We welcome the opportunity to respond to the consultation on environmental targets. Along with the 25 Year Environment Plan (Environmental Improvement Plan), existing targets and other measures in the Environment Act, the proposed targets provide a good platform from which to make progress towards the government’s long-term environmental goals.
We welcome the government’s ambition for a cleaner and more resilient water environment. The proposed targets will tackle some of the major pressures impacting on the water environment including agriculture, wastewater, abandoned metal mines and water demand. A healthy water environment is essential for people, nature, farming and industry.
The proposed targets for water will complement existing targets by driving action to address some of the main pressures preventing the achievement of good ecological status. They will support and mutually reinforce existing targets. These include the outcome-based targets in the form of the 5,000 locally specific water body objectives in River Basin Management Plans (RBMPs) and the 25 Year Environment Plan target to improve at least three quarters of England’s waters to be close to their natural state as soon as is practicable. We are currently reviewing the water body objectives in the RBMPs and will support government in any future review of the outcome targets in the 25 Year Environment Plan.
We support the targets to help address the biggest sources of nutrient pollution. The complementary agriculture and wastewater elements of the nutrient target will ensure that both sectors contributing the most nutrient pollution play a role in addressing the issue.
Nutrient target – wastewater
Over the last 2 decades, phosphorus in wastewater discharged into rivers has reduced by 67%. However, monitoring shows that there is still far too much phosphorus entering the water environment. Water companies are still the largest source of this nutrient pollution.
The focus on phosphorus from wastewater is correct as the nutrient impacts on freshwater ecology are being driven primarily by phosphorus. This target needs to provide the water industry with the flexibility to deliver the reduction in phosphorus by using mainly biological treatment and nature-based solutions.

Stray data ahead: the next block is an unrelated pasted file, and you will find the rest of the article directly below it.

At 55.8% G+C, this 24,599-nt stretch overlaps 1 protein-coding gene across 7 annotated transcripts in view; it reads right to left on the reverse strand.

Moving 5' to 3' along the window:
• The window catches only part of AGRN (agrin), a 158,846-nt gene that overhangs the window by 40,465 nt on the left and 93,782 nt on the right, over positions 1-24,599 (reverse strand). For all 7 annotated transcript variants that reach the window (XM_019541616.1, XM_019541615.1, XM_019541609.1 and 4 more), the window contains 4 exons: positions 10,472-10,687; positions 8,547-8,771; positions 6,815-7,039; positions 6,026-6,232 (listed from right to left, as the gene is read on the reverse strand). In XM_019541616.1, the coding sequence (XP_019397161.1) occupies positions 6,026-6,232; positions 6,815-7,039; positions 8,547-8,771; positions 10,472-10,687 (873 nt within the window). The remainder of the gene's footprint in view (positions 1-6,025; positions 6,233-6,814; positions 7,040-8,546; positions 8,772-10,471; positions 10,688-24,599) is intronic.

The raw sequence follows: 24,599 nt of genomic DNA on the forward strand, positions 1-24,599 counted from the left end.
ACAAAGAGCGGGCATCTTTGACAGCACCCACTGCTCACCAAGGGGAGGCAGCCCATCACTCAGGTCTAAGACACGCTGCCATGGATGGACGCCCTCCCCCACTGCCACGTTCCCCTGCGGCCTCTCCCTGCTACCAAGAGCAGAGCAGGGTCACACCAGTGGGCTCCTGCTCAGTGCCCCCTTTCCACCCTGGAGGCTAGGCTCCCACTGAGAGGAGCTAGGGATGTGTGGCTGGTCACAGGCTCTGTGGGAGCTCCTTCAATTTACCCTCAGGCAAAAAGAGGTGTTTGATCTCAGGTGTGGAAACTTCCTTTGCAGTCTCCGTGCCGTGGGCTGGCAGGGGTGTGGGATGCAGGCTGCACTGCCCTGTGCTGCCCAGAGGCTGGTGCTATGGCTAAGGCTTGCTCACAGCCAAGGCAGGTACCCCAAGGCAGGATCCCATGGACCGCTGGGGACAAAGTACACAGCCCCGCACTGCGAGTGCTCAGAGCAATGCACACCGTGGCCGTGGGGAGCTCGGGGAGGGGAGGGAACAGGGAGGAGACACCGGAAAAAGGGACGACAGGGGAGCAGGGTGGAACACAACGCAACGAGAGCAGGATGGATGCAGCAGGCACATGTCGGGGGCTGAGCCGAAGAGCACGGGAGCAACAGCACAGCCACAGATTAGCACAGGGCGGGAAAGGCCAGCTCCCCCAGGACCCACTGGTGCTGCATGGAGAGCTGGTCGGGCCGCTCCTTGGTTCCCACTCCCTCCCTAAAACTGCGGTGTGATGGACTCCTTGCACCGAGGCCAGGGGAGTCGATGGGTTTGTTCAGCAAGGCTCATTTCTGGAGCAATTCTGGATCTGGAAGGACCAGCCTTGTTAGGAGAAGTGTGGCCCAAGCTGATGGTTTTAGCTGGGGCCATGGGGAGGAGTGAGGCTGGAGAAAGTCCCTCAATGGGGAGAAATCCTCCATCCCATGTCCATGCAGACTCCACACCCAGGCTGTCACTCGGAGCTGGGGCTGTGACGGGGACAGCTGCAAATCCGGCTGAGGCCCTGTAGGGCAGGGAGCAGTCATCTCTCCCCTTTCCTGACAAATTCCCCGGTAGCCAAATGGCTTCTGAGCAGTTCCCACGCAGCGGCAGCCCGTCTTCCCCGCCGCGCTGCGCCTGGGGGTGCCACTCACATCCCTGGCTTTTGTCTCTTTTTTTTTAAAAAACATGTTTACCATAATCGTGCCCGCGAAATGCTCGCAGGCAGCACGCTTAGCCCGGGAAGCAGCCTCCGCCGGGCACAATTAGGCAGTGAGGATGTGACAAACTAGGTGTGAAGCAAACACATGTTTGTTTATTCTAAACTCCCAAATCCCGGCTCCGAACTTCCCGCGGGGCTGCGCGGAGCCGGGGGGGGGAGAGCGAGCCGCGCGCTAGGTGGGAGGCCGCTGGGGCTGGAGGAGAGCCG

This target will complement action to tackle storm overflows. The Environment Agency supports the ambitious targets outlined in the consultation on a plan to reduce storm overflows discharges.
Nutrient target – agriculture
Agricultural practices are one of the most significant sources of water pollution and are responsible for around 40% of water bodies failing to achieve our ambition for being in a near natural state. In England, agriculture accounts for: 50% to 60% of nitrate, 75% of sediment, 75% of pesticides, and 20% to 30% of phosphorus in the water environment. Increased action to address this issue is essential to improve water quality and support the government’s ambitions for clean and plentiful water and biodiversity.
We strongly support the action-based target to reduce nutrient and sediment pollution from agriculture. Its achievement will require government policies to drive changes in farming practice. To deliver this target we would like to see the government continuing to enable the adoption of regulatory and incentivised voluntary land management measures and land use change. Of particular importance will be the three new environmental land management schemes and initiatives to drive private investment, such as nature for carbon. We also support the move to secure improvements through greater efficiency in the food chain, an increase in industry-led schemes and technological improvements.
The inclusion of both sediments and nutrients within this target is essential. Excess sediment impacts on aquatic life in rivers, from algae to fish. Sediments destroy the habitat where wildlife lives and breeds, transport other pollutants and disrupt biological processes. They also decrease farm productivity through the loss of valuable soil.
Abandoned metal mines
We support the government’s commitment to tackle pollution from abandoned metal mines and address this legacy of Britain’s industrial revolution. Pollution from metal mines causes localised but serious pollution in up to 1,500km of English rivers and estuaries, harming fish, invertebrates and ecosystems. Half the metals in surface waters come from these mines, as much as is discharged by all regulated industries combined.